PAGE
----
You seemed to think of me and talk to me as though I were some liberal moron. Do not mistake me. I refrain from concerning myself with the politics of a nation that owes trillions of dollars in debt and is on the brink of war with practically all of Asia. I couldn't care less who gets elected every four years or who the senators and congressmen are (and honestly why should I?). You too make the mistake of seeing America as something to be looked up to. Although it may have been founded on honorable principles, it soon fell prey to the Democrats and Republicans, who can't see the country as anything except a competition for first place.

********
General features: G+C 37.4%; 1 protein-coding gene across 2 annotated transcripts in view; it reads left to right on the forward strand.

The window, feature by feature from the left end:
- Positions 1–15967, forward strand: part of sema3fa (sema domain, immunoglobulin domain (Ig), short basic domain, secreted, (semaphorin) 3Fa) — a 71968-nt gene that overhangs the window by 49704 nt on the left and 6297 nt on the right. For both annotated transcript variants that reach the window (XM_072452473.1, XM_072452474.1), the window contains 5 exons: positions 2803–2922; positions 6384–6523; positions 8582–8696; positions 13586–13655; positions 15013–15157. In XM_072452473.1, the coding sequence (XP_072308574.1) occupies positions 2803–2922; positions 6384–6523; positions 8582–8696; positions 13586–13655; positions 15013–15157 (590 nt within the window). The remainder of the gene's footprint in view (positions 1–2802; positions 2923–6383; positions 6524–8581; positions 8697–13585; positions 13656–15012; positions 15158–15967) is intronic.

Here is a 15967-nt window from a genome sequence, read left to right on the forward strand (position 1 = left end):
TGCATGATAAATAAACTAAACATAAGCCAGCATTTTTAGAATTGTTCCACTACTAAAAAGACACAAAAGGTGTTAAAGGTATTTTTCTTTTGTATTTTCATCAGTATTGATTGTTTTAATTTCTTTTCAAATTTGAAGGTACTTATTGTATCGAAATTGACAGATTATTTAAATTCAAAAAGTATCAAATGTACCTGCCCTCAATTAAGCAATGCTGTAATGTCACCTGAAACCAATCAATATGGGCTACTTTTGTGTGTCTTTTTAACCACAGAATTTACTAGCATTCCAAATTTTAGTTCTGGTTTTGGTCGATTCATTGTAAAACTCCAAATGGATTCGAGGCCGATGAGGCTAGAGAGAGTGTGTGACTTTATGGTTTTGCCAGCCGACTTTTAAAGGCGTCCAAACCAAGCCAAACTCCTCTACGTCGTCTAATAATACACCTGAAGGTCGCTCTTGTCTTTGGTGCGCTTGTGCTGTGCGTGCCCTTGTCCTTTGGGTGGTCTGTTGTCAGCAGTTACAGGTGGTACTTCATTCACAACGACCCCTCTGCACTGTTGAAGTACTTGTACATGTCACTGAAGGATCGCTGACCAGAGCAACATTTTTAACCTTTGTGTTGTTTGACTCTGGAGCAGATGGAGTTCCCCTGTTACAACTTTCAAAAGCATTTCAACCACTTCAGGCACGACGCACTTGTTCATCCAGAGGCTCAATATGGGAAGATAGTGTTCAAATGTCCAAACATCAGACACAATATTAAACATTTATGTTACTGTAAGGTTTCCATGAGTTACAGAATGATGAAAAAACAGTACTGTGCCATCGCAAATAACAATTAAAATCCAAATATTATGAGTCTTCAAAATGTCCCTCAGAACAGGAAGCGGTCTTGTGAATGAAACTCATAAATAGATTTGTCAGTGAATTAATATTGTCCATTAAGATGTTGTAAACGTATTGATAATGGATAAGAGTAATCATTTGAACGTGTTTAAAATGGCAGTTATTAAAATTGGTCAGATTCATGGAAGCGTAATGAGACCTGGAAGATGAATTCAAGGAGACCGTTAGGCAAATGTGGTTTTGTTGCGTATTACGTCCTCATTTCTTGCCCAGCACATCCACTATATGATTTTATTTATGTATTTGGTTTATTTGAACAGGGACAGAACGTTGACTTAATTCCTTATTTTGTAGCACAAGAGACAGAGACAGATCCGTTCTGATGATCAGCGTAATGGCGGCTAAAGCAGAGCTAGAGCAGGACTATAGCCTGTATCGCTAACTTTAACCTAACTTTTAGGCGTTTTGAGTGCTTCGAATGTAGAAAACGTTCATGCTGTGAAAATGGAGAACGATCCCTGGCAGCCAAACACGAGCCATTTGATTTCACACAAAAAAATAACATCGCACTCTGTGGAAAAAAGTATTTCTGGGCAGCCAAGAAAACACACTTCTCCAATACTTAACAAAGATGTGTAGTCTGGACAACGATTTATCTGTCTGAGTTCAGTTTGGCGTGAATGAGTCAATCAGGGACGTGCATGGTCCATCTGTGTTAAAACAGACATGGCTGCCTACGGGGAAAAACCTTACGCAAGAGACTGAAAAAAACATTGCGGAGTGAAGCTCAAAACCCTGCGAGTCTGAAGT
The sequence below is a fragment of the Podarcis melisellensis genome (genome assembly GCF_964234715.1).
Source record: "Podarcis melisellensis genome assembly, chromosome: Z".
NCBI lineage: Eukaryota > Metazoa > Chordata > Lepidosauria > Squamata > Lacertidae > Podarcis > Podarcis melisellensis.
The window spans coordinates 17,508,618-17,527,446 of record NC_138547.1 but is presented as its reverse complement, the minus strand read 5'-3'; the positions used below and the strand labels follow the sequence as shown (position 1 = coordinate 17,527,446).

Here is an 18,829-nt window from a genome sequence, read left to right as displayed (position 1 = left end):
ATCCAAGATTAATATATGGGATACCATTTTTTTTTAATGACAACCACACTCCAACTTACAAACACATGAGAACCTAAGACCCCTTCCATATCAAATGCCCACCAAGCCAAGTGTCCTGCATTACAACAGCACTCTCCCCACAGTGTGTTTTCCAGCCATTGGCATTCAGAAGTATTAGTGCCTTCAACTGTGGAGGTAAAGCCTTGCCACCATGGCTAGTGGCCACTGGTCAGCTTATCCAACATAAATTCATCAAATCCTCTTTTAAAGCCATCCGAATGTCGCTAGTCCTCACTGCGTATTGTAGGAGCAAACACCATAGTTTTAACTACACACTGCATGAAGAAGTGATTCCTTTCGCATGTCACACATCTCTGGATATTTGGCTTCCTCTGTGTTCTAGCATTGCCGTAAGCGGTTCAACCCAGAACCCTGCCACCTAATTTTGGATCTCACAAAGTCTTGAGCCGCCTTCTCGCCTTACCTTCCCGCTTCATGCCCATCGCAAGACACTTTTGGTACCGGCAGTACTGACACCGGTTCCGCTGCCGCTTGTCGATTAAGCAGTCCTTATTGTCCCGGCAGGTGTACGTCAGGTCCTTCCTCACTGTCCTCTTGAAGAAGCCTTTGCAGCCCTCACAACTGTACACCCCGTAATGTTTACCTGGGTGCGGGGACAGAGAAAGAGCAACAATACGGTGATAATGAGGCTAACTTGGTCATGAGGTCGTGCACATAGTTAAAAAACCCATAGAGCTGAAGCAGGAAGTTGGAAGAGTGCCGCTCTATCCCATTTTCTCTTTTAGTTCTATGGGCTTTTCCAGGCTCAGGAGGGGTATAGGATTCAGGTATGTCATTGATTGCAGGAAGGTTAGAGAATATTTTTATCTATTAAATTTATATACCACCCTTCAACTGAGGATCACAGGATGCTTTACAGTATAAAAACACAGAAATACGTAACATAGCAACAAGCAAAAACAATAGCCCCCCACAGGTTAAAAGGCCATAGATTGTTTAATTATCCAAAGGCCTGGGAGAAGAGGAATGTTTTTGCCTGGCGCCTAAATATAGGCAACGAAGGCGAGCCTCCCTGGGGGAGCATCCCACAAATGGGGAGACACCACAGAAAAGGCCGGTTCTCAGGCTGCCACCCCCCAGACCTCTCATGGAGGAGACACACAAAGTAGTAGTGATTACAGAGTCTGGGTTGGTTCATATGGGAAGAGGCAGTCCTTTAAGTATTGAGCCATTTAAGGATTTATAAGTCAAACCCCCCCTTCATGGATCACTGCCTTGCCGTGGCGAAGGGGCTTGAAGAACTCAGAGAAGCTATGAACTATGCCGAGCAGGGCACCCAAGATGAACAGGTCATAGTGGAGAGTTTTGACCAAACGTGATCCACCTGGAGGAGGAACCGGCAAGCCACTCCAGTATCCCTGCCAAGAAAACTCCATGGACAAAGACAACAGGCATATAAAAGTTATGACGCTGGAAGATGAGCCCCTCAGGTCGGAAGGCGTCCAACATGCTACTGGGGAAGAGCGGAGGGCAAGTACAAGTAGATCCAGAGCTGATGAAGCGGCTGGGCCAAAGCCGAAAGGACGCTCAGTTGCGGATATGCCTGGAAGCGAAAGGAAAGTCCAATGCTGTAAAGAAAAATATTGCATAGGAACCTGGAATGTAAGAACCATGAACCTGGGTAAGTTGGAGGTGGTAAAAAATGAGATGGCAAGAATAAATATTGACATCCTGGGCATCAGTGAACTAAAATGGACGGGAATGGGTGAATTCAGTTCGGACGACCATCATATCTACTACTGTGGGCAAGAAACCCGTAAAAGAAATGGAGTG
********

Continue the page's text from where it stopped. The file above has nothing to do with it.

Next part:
6. So, on the one hand I ought to "respect the office" of my Democrat and Republican leaders in Washington, whose salary I pay and whose families I feed and whose HBO subscriptions and iPhone plans I fund, simply on the basis that those same politicians somehow came to occupy that position and thus should be treated as members of an elite class – but not if I think that they're fools, in which case I need not maintain polite and respectful discourse with or about them – but on the other hand I should never make the mistake of honoring a nation that has fallen prey to unlawful, corrupt, and self-serving Democrat and Republican vipers, who "can't see the country as anything except a competition for first place".